Parents: According to the ESRB, this game is rated T and contains Drug Reference, Mild Language, Mild Violence, Suggestive Themes and Use of Alcohol. This is a visual novel in which players assume the role of a character building relationships while working at an arcade. Players can make choices that impact the arcade and the character’s future. Some female characters wear low-cut tops or bathing suits that reveal deep cleavage. Players can develop romantic relationships with other characters, enabling them to go out on dates (i.e., spending time at a bar, a jazz club, the beach). The dialogue/text also includes some suggestive material (e.g., “He died doing what he loved: having intensely physical relations with me”; “Our kisses are a mix of delicate touches and forceful caresses”; “PizzaYum’s Friday Night Fisting!”). The game contains several references to alcohol (e.g., whiskey, wine, bourbon), and a handful of sequences involve drinking at bars (e.g., “I take a sip of the cocktail, it’s tasty, not what I expected…”). Dialogue occasionally references drugs (e.g., “I don’t do illegal drugs”; “We don’t sell drugs or weapons”; “The rest of the business, I hated it all…the backstabbing, the drugs…”). One scene allows players to jump in front of a bullet in order to save another person during a brawl. The words “a*s” and “do*uchebag” appear in dialogue.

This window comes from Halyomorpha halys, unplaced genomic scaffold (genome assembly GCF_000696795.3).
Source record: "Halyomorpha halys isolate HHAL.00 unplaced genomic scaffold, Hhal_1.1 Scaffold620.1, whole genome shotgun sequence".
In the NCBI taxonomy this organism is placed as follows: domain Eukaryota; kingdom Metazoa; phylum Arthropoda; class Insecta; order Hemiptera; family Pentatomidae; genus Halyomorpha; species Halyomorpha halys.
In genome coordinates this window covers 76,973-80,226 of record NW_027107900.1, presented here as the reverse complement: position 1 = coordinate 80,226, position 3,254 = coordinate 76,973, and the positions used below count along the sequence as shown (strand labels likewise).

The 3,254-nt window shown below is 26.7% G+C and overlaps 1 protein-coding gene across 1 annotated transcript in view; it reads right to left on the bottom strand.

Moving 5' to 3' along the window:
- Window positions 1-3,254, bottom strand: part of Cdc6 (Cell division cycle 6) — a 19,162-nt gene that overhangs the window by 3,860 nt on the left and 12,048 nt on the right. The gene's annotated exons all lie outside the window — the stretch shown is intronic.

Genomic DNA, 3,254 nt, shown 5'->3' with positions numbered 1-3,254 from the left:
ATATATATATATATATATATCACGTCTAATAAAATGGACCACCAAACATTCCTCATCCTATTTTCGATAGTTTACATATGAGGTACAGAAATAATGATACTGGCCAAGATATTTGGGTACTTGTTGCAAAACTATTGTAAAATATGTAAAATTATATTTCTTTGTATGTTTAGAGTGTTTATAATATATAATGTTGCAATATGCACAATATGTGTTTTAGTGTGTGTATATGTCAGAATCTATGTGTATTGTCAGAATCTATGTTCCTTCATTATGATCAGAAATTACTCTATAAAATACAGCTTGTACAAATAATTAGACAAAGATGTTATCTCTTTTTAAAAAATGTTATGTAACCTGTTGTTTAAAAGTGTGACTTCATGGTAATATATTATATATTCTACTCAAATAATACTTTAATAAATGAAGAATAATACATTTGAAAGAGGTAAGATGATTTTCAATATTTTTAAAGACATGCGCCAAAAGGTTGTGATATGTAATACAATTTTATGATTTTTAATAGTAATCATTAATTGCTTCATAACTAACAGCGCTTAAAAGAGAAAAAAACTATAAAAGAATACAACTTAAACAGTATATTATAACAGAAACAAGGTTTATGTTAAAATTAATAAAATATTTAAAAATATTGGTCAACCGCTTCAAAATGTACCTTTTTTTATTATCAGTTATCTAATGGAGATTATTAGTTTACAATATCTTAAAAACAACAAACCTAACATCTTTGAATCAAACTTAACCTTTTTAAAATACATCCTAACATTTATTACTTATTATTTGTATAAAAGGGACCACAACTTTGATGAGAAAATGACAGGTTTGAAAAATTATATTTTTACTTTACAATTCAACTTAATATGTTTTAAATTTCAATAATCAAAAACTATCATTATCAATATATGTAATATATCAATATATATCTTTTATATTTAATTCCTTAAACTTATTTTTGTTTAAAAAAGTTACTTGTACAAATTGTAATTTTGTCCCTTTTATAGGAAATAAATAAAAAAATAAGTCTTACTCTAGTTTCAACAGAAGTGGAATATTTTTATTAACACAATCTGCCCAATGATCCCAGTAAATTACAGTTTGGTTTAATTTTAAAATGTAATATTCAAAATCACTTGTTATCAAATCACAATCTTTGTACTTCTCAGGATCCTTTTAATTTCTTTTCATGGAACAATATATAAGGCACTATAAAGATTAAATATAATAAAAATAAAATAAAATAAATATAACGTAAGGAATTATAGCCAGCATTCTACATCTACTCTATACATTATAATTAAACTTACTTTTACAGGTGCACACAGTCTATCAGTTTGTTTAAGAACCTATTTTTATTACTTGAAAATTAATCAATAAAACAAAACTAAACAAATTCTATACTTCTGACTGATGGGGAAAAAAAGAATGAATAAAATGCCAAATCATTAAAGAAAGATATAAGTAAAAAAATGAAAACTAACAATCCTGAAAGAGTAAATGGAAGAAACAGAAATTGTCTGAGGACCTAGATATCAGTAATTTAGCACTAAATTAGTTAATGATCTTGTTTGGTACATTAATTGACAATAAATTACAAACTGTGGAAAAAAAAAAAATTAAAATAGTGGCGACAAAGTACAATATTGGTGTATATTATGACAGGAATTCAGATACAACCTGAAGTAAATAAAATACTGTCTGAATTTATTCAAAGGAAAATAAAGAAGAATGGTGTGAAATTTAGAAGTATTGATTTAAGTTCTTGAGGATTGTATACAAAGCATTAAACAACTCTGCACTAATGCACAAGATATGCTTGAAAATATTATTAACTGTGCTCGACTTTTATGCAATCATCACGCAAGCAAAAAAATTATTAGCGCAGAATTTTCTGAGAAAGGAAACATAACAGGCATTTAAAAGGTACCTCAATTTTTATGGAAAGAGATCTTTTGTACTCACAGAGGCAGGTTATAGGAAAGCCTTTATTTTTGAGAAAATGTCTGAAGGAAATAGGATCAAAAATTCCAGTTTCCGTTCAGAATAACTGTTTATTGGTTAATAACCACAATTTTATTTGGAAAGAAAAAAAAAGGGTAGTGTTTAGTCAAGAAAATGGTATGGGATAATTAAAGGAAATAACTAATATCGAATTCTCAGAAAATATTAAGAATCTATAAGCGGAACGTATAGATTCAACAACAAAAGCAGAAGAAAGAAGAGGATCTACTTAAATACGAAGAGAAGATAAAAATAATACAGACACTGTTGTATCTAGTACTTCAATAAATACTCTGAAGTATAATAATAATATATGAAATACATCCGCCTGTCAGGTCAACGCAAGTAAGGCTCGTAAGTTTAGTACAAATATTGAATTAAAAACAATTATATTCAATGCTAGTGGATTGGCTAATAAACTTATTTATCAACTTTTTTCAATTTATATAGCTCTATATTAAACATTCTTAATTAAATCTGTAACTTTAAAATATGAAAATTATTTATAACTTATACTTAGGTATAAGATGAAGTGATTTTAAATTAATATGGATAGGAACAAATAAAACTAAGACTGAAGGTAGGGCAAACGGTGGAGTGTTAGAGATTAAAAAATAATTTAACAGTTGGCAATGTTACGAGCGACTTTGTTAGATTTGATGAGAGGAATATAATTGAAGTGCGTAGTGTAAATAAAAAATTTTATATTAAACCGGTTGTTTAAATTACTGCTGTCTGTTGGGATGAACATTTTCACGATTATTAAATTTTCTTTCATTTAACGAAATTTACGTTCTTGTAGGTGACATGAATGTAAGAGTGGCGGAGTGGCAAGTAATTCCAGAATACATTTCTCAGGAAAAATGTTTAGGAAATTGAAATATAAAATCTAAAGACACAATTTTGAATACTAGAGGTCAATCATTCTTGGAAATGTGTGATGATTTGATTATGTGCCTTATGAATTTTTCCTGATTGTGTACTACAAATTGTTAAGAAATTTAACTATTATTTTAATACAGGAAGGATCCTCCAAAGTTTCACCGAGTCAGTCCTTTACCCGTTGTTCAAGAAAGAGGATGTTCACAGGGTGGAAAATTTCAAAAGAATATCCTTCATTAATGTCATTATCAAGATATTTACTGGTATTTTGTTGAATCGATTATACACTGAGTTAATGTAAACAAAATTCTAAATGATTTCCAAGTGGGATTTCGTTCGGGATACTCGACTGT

Colorblind Modes: There are no colorblind modes.

Deaf & Hard of Hearing Gamers: No issues here — I was able to play a large portion of the game on mute without a problem. The text cannot be resized by the text box style and speed can be changed.

Remappable Controls: The controls are not remappable. This game does not offer a controller map diagram. A to advance in dialogue and make selections. X at any time to bring up a menu of options, Z brings up character relationship and personal stats. B for backing out of menus. D pad or joystick for changing selections.

Nikki Waln

Nikki Waln

Writer, armature artist, data scientist, and jack-of-all-trades, Nikki has many passions, but video games and storytelling are chief among them. An avid gamer since her first original Game Boy, her favorite titles tend to lean into creative and innovative ways to tell stories.

In her free time she loves to write and travel, having lived in or been to most of the continents, there are still more adventures to be had. Favorite games include the The Last of Us 2, The Witcher 3, KOTOR, and Persona 4&5. LGBT issues and social rights activism is near and dear to her heart. Dabbling in creative writing while teaching herself digital art, she currently pays the bills through freelance consulting. You can follow her random ravings on Twitter at @nikkiwaln, Instagram @newnikki88 & her website newdimensions.io
Nikki Waln